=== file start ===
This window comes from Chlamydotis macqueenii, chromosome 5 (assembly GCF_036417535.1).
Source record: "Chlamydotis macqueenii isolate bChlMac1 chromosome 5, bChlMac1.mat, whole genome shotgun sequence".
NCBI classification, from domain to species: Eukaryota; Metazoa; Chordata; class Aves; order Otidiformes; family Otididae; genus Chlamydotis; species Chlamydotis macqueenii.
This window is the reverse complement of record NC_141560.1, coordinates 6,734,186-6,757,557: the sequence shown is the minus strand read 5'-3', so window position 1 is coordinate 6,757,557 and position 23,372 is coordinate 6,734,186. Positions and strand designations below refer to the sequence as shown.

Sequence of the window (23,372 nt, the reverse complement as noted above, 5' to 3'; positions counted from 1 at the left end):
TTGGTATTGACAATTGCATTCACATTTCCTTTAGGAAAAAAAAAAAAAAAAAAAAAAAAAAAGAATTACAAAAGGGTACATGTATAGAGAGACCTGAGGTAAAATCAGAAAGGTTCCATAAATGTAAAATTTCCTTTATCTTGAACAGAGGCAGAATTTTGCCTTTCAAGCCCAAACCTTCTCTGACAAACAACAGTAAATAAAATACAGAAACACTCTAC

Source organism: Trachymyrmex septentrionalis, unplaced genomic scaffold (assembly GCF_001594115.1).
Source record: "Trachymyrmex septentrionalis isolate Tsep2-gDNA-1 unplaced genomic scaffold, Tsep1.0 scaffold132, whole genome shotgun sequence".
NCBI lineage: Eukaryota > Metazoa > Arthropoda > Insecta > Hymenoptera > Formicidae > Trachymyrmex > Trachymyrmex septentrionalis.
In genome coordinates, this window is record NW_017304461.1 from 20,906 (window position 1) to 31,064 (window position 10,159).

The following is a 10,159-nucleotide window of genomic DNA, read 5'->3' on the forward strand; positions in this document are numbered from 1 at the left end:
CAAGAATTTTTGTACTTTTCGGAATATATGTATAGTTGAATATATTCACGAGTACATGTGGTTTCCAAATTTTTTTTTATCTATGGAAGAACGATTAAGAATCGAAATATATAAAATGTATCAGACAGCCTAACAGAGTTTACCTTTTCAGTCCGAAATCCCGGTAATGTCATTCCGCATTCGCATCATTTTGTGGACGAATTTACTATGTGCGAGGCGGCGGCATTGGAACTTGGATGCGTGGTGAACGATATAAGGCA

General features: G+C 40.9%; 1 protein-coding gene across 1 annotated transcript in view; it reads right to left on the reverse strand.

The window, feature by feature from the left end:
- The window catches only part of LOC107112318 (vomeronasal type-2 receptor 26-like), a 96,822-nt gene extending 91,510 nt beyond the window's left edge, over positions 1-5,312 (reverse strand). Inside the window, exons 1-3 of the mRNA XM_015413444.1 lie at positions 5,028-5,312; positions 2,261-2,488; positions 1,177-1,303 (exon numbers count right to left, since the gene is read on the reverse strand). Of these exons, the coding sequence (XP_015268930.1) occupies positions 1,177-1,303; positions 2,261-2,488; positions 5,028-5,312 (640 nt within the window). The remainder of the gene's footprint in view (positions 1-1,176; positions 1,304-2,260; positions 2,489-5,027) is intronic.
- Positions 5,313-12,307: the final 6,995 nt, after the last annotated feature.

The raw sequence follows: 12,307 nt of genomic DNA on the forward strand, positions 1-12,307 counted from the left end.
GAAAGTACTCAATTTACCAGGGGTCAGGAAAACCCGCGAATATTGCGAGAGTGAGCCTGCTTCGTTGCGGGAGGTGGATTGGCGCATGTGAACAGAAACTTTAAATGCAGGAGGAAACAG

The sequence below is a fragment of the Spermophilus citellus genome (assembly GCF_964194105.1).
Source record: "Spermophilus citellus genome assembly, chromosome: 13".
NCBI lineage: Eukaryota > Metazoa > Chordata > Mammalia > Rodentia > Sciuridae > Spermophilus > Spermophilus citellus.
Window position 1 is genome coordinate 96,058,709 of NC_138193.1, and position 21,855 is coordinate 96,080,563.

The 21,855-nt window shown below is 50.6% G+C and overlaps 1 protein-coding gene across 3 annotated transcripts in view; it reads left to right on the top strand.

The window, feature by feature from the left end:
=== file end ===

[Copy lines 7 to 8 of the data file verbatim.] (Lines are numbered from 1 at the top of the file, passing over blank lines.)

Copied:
Source organism: Trachymyrmex septentrionalis, unplaced genomic scaffold (assembly GCF_001594115.1).
Source record: "Trachymyrmex septentrionalis isolate Tsep2-gDNA-1 unplaced genomic scaffold, Tsep1.0 scaffold132, whole genome shotgun sequence".